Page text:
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Stewart Detention Center - A Travesty of Justice

It’s not often we get to witness the inner workings of the American justice system. Unless you’re a judge, attorney, or just someone that has had one too many brushes with law enforcement, most Americans don’t usually get to witness the nitty gritty of our legal practices. On the rare occasions when we do, it seems everyone not only has an opinion, but a strong one (read: Zimmerman, Casey Anthony, OJ Simpson). We debate and react with outrage when we feel our justice system was not quite… just.

Sadly it’s usually the cases that are not broadcasted 24/7 on CNN and FOX that tend to fall through the cracks. It’s the impoverished, the youth, the victims of crimes and domestic abuse, the immigrants… those are the ones that are forced to navigate an unfair justice system first hand.  The travesty of justice can only get worse when suffered by the voiceless.

As an immigration attorney, we see this first hand with immigrants put in removal proceedings,  separated from family for weeks and months with no hope for relief. As passionate immigration attorneys, oftentimes we are the only ones that are able to advocate for this voiceless segment of our society.  Those are the cases that pull at our heart strings the most.

Drive into Lumpkin, Georgia
Entering Lumpkin, Georgia
Today, I attended a hearing in Immigration Court in a small “town” called Lumpkin, Georgia - about 145 miles from Atlanta, where even the cows don’t graze.  If you make the trip out there be sure to check your tires and fill your gas tank.  It would be easy to get lost in the miles of nothing. Except for the prison where the Immigration Court is housed, there are no other landmarks in Lumpkin.  

You know you’re getting close when your cell phone completely loses service, although that’s fine - no one is permitted to bring a cell phone into the building anyway.  The Stewart Detention Center stands side by side with the Stewart Immigration Court.  On average the detention center houses 1,497 detainees daily – more than the entire population of the city itself.  The Detention Center is owned by Corrections Corporation of America (CCA)  – the largest private corrections company in the United States, housing approximately 75,000 offenders and detainees in its more than 60 facilities.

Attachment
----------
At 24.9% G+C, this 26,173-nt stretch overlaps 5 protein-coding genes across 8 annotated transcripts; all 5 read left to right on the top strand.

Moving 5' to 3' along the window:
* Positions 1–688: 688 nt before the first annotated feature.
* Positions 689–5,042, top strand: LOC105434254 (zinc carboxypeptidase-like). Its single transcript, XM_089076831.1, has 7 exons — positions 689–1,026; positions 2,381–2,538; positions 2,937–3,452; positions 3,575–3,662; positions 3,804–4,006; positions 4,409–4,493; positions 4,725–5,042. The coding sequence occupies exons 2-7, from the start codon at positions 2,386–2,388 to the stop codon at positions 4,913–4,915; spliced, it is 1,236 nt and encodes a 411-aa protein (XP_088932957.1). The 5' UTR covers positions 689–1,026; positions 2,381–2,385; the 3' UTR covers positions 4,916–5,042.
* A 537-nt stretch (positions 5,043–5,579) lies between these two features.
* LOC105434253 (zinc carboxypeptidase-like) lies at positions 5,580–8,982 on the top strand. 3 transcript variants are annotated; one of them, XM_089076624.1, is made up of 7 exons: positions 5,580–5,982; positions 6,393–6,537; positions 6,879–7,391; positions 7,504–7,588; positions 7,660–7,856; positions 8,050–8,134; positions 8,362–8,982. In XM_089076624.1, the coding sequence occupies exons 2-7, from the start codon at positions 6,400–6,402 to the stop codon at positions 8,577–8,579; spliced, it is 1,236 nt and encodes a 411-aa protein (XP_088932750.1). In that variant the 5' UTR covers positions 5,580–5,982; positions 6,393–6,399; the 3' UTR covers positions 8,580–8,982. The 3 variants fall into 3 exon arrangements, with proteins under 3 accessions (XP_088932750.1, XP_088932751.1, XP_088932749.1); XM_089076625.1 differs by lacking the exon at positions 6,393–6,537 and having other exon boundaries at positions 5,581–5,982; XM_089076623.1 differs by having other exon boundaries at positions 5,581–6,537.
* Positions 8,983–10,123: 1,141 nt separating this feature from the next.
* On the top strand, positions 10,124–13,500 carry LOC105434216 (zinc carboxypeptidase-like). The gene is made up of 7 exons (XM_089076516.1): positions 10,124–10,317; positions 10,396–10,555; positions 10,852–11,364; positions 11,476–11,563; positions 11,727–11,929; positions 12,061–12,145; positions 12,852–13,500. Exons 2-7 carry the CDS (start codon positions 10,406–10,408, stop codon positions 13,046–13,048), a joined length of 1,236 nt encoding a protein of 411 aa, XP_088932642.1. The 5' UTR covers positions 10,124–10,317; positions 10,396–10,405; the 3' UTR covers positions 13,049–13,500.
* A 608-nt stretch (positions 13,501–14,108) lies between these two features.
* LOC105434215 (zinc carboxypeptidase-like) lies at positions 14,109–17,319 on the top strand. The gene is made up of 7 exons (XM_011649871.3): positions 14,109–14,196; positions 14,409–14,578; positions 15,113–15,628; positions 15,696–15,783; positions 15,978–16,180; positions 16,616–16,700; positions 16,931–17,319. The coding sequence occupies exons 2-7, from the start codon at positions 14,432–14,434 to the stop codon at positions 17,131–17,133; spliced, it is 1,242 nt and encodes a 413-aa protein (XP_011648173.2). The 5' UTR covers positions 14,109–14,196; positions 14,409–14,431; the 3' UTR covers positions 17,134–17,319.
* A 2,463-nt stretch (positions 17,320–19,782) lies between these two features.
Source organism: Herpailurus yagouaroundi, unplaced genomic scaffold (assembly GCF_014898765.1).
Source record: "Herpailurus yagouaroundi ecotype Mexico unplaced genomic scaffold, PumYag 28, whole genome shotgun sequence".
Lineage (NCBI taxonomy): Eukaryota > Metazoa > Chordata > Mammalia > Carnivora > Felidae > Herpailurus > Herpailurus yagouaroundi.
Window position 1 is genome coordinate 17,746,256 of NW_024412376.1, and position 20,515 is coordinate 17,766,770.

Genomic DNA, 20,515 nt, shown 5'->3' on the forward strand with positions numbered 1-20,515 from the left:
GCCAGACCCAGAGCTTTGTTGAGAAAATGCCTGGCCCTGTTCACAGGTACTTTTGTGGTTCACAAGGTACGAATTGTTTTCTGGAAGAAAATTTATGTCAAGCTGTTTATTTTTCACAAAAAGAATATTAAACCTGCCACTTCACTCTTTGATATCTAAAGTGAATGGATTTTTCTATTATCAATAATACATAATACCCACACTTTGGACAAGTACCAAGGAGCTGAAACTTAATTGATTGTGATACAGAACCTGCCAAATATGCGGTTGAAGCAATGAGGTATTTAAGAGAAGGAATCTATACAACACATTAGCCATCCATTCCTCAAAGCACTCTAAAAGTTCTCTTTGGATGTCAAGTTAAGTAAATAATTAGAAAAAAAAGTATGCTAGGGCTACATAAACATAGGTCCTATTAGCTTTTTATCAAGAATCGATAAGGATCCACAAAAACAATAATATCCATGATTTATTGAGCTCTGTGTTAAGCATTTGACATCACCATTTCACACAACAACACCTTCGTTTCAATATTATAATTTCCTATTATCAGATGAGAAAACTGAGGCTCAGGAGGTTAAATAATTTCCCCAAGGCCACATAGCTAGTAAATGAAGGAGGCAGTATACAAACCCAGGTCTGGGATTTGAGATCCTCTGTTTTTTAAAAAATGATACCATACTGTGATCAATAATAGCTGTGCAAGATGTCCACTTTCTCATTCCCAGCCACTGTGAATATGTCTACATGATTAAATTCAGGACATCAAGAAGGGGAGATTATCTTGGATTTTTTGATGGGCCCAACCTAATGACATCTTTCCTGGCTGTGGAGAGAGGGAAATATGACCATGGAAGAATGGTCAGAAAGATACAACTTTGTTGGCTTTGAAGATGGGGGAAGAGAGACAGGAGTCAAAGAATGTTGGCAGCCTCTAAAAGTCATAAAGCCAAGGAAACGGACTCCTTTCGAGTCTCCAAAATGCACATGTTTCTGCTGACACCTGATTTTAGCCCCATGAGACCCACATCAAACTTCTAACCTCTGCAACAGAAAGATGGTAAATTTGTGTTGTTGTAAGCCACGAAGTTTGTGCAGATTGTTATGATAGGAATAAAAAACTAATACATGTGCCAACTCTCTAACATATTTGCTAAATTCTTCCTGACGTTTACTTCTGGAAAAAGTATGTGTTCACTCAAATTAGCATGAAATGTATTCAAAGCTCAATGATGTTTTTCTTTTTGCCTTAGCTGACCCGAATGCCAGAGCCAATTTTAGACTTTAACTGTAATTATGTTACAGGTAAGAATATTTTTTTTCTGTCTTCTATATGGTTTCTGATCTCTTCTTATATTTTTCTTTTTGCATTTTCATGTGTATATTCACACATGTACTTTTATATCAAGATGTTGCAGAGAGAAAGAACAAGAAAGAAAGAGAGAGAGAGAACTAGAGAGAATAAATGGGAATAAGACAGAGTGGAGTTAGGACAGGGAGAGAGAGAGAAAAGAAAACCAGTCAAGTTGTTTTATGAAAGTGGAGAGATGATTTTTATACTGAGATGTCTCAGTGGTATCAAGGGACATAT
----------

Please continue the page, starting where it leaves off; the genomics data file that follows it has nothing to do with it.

Stewart Detention Center - Lumpkin Georgia
Street view of the Stewart Detention Center
The building intimidates immediately - canopies of razor sharp barbed wire and double locked doors greet you as you enter.  As an attorney appearing on behalf of a client in Court, it can still take 20 minutes just to fill out the forms and go through security - and that’s if no one is in line ahead of you (otherwise you’d have to wait outside – where more than likely, it will rain). 

You may think that these public hearings are public, hence the name, but the many security guards remind you that one cannot simply walk to a courtroom – you have to wait until the Judge calls you in.  You must be invited. Once your work before the Court is done, you’re just as quickly uninvited.  

Communicating with your client is a challenge in and of itself. You cannot speak to your client when you are called into court or after the hearing concludes – this is the time for the Judge to speak to you.  Most of the time, you are not allowed the courtesy of communicating with the government attorney.  Since it is virtually impossible to communicate with your client by phone, you really only have one option: you can opt to make the three-hour drive to visit them during visiting hours and try and talk to them through a static-laden handset while attempting to peer at their documents through a cloudy glass wall.